The The This post was finally edited by 2020-7-713:12 Millions of files have to be deleted once a month, and it will take several hours to use the Windows delete function. Before deleting, the system will first count the files to be deleted (here, it takes a lot of time to count) I don’t think it’s scientific, I don’t know what to do. Does anyone have any good software or solutions? Without considering upgrading the hardware The plan has been put out by Du Niang, and you can delete it directly without first counting. . . Here is the method: Suppose you delete the 123 folder under the d drive del/s/qd:123.---- (used to delete sub-files in the folder) rd/s/qd:123----(used to delete folder) The /s parameter is a subdirectory / Q parameter without confirming

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Netizen Reply: The The cwrsync rsync-av--deleted:emptye:Millions of data
Netizen reply: The The Quote: A rowing boat published in 2020-7-712:45 cwrsync rsync-av--deleted:emptye:Millions of data
Netizen reply: The The Reverse thinking, how many G files do you want to backup? If it is smaller than the deleted file...
Netizen Reply: The The Quote: Will it roll over? Published in 2020-7-712:47 This is to use an empty folder to synchronize the folders to be deleted for quick deletion?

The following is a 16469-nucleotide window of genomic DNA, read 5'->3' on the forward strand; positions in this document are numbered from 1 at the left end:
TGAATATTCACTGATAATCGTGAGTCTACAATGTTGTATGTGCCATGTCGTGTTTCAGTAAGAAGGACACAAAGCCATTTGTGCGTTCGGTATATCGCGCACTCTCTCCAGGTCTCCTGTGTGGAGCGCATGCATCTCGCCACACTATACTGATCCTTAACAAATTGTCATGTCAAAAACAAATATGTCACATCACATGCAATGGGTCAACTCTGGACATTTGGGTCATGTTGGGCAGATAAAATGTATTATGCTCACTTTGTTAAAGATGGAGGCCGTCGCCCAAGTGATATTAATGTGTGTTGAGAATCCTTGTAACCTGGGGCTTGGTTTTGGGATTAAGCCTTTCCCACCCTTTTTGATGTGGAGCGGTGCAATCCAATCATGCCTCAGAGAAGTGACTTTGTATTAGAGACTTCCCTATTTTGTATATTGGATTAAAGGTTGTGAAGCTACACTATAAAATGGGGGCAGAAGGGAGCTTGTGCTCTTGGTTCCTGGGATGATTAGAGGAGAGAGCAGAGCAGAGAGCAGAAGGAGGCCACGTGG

Netizen reply: The The https://docs.microsoft.com/zh-cn/windows-server/administration/windows-commands/robocopy robocopy synchronize empty directories Commands that come with Windows
Netizen Reply: The The Citation: Slime published in 2020-7-713:15 Fastcopy is also OK, deleting files is faster than the system's own
Netizen Reply: The The Deletion is inherently slow, and like the delete of the database, the log must be recorded. If it is fast, only formatting is possible. ntfs can be implemented with the reparse function.
Netizen reply: The The Citation: h20 published in 2020-7-713:20 Deletion is inherently slow, and like the delete of the database, the log must be recorded. If it is fast, only formatting is possible. ntfs can be implemented with the reparse function. ...

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